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- Published January, 1997 -

Still Dreaming of Jeannie
by Bill Morgan

        TV memorabilia collectors spend a considerable amount of time and money uncovering treasures of the past that remind them of their favorite television programs. It’s a rare experience when a classic TV show inspires new collectibles that are easily accessible to loyal fans.  I Dream of Jeannie has done just that, even though it’s been over 30 years since it first aired. Since then, America’s fascination with television’s original genie-in-a-bottle hasn’t subdued.  In fact, the show’s devoted fan base has increased substantially in recent years, thanks to perpetual reruns on cable TV.  It shouldn’t come as a surprise, then,  that I Dream of Jeannie is as marketable today as it was in the past.

       He discovered a bottle and uncorked it, releasing a beautiful genie in a cloud of pink smoke.  Eternally grateful for her freedom, Jeannie vowed to serve her new ‘Master,’ but Captain Nelson wasn’t as enthusiastic.  Jeannie’s persistence soon won him over, and Captain Nelson agreed to her proposal under three conditions: that she (1) keep her identity a secret, (2) not grant him any special wishes, and (3) not use her magic under any circumstances.  All three promises became increasingly difficult for Jeannie to keep, which became the pivotal force behind each half-hour episode.  And so began the love affair between the television viewing audience and the characters of this popular sitcom.

        However, the audience’s affection for I Dream of Jeannie wasn’t immediately recognized.  It never made it into the A.C. Nielsen Top 25 during it’s original five-year run.  It wasn’t until NBC canceled the series in 1970 and banished it into syndication that the show’s popularity really took off.

        It’s reruns were so popular that an animated spin-off was called Jeannie was developed in 1973 by Hanna-Barbera Productions.  Sixteen episodes aired until 1975, entertaining a younger audience with an altered story line.  In 1985, Barbara Eden returned to resurrect her role as Jeannie in the TV-movie I Dream of Jeannie: Fifteen Years Later.  The reunion also brought back Bill Daily as Captain Roger Healey. Wayne Rogers played Tony, replacing Larry Hagman who was immersed in his role as J.R. Ewing on Dallas.  In 1991, Jeannie again returned to television, stepping into her original costume for the second TV-movie, I Still Dream of Jeannie.

        The latent popularity of I Dream of Jeannie is reflected by the delayed production of its memorabilia.  During the show’s original run, only a handful of merchandise was distributed.  In 1965, Milton Bradley created a board game, featuring an illustrated cover and playing board.  That was followed in 1966 by a paperback book by Pocket Books, a set of two different comic books by Dell and a Halloween costume by Ben Cooper.  Most of the original memorabilia from the 1960s is valued in the $30 to $100 range.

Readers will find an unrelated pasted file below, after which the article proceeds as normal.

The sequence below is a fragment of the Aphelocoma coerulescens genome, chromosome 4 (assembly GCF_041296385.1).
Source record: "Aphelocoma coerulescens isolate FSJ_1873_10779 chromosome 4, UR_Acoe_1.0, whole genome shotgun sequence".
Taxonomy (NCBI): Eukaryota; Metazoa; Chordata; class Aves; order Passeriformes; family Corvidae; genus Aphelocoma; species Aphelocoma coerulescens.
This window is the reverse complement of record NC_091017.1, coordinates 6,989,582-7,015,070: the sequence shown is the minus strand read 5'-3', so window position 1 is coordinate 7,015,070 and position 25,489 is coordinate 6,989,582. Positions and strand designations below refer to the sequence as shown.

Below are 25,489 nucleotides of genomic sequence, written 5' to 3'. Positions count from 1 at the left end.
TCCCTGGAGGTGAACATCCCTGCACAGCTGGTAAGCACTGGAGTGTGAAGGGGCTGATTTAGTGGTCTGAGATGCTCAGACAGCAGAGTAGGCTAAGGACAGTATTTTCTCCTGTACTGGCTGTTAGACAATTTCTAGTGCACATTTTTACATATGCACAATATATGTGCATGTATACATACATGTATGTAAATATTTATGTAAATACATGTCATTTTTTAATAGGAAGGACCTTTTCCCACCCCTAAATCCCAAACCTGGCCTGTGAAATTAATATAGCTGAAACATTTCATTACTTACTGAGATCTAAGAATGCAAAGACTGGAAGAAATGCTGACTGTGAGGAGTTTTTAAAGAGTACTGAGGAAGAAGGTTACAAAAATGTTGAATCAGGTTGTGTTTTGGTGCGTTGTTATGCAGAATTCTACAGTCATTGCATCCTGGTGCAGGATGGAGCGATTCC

Perhaps the most sought-after I Dream of Jeannie artifact is the 1966 Jeannie doll manufactured by Libby.   The doll is 20” tall and is dressed in a pink harem outfit.  Finding one in the original box is a rare experience and will cost in upwards of $400.

        Surprisingly, most of the memorabilia was produced three years after the original series went into syndication and was modeled after the cartoon series.  In 1977, Remco distributed a 6” doll with blonde-rooted hair and blue outfit.  Remco also made a bottle play set that included a different bendable doll dressed in Jeannie’s traditional pink outfit. The bottle opened up into Jeannie’s living quarters and included several accessories and pieces of furniture.

        Other cartoon-related items included: a magic slate by Rand McNally; Halloween costume by Ben Cooper featuring a red-headed Jeannie, doll outfits by Remco, a Jade Jewelry set and Knitting and Embroidery kit by Harmony; party supplies by Contempo and a boxed fabric playsuit by Ben Cooper.

        Although this stream of merchandise fizzled out by 1977, I Dream of Jeannie’s popularity has continued to grow.  A new wave of memorabilia has emerged recently.  1995 marked the show’s 30th anniversary, which was celebrated by the release of a full-size cardboard stand-up of Barbara Eden dressed in her original costume.  Also available are several I Dream of Jeannie T-shirts, a hat, model kits, collector home videos and magnets.

        The most aggressive venture to recapture the show’s appeal has been undertaken by Trendmasters.  Included in their 1996 toy line are Jeannie lockets, bottle play sets, Magic Wish Bottle, soft fashion doll, talking fashion doll and Magic Palace.  An exclusive item to the FAO Schwarz toy catalog is the I Dream of Jeannie Doll & Magic Wish Bottle Set which includes an 11 1/2" Jeannie doll and a plastic bottle that answers questions when turned upside down.

        With a growing viewership and the emergence of new memorabilia, I Dream of Jeannie continues to escalate in popularity.  It has not only survived the test of time, but has thrived in spite of it.  We can’t seem to stop dreaming of Jeannie.       

From the publication Collecting Magazine

Bill Morgan is the co-author of
Collector’s Guide to TV Toys and Memorabilia — 2nd Edition and runs the TVTOYS.com web site.
Copyright (c) TVTOYS.com, Odyssey Publications.  All Rights Reserved.


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Copyright (c) 1997-2013 by The World of TV Toys.  Collector's Guide to TV Toys and Memorabilia - 2nd Edition Copyright (c) 2000  by Collector Books.  All articles posted in "The TV Toys Library," Copyright (c) 1996 - 2001 by Antique Trader Publications, Inc, and Odyssey Publications respectively.  All Rights Reserved.   Web site Administrator/Owner: Bill D. Morgan.